Shape tweens allow you to change the shape of an editable vector graphic over time. You can change the length of lines, bend lines, or alter a vector drawing to create some very interesting effects, including changes of color. Instead of having to manually create each change in the appearance of the shape, Flash does the calculations to create the animation for you: All you have to do is set the beginning, the key points where the shape will change, and the endjust as you did with motion tweening. You can have one or several shapes tween on a single layer, although if you have many shapes in the same keyframes, they might affect one another in unpredictable ways. But be warned: The more complex a shape tween is, the more CPU will be eaten up on the end user's computer, which isn't a very nice thing to put your end users through.
Shape tweens can only be applied to raw vector graphics (they show the crosshatch pattern when they are selected). You cannot shape tween bitmaps unless they have first been converted to vector graphics. Changing the shape of one bitmap image to another bitmap image requires different software.
Shape tweening can often produce very unexpected results because your control over how the tween executes is somewhat limited. The path that a particular part of a shape takes between the beginning and the end of the tween might go all over the place. To assist you in controlling how the shape changes, Flash 8 has included shape hints, which allow you to specify corresponding points across keyframes on tweened shapes (meaning that a particular point on the beginning shape should go directly to a second specified place on the ending shape during the shape tween). Each shape hint has a specific letter. Therefore, wherever shape hint "a" is placed at the beginning of the tween, that point moves to the location of shape hint "a" at the end of the tween.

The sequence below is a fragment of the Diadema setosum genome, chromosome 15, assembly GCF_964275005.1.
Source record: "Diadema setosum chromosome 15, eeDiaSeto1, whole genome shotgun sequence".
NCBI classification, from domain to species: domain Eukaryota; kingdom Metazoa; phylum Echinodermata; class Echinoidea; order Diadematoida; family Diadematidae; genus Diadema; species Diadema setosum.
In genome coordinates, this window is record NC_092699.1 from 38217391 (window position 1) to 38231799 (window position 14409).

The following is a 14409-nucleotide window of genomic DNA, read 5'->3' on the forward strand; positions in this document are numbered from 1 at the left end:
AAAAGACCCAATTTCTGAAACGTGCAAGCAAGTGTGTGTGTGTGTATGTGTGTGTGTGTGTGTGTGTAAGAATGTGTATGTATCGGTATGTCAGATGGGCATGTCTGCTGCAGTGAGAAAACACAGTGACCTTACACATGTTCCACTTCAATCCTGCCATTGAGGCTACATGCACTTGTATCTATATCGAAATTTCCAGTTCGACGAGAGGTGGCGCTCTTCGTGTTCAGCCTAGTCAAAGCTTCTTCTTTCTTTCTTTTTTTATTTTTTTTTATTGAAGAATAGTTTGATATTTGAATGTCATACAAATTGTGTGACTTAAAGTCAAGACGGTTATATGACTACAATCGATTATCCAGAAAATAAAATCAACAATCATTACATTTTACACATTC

For example, you might have a cat shape that tweens into a dog shape. If you had a triangle representing the cat's ear with a shape hint "a" at the cat's ear tip, and its corresponding shape hint at the dog's ear tip, the cat's ear should directly tween to the dog's ear instead of taking a more indirect route in the tween between the two locations. The more shape hints you have, however, the worse playback becomes, so they should be used very sparingly. They are added from Modify > Shape > Add Shape Hint when shape tweening has been turned on.
To make your shape hints behave properly, use at least four, and distribute them clockwise (a,b,c,d) instead of placing each lettered shape hint out of order.
Leaving behind shape hints, there are two blend options when performing a shape tween: Distributive and Angular. Distributed blending generates a smoother transition that tends to look a bit irregular, whereas Angular blending preserves corners and lines when tweening. Angular is available only when you're working with shapes that have straight lines and sharp corners.
In this exercise, you'll be working on building a subtle page-turning effect in the book's logo in the top-left corner of the bookstore website. You're still working with the bookstore9.fla file.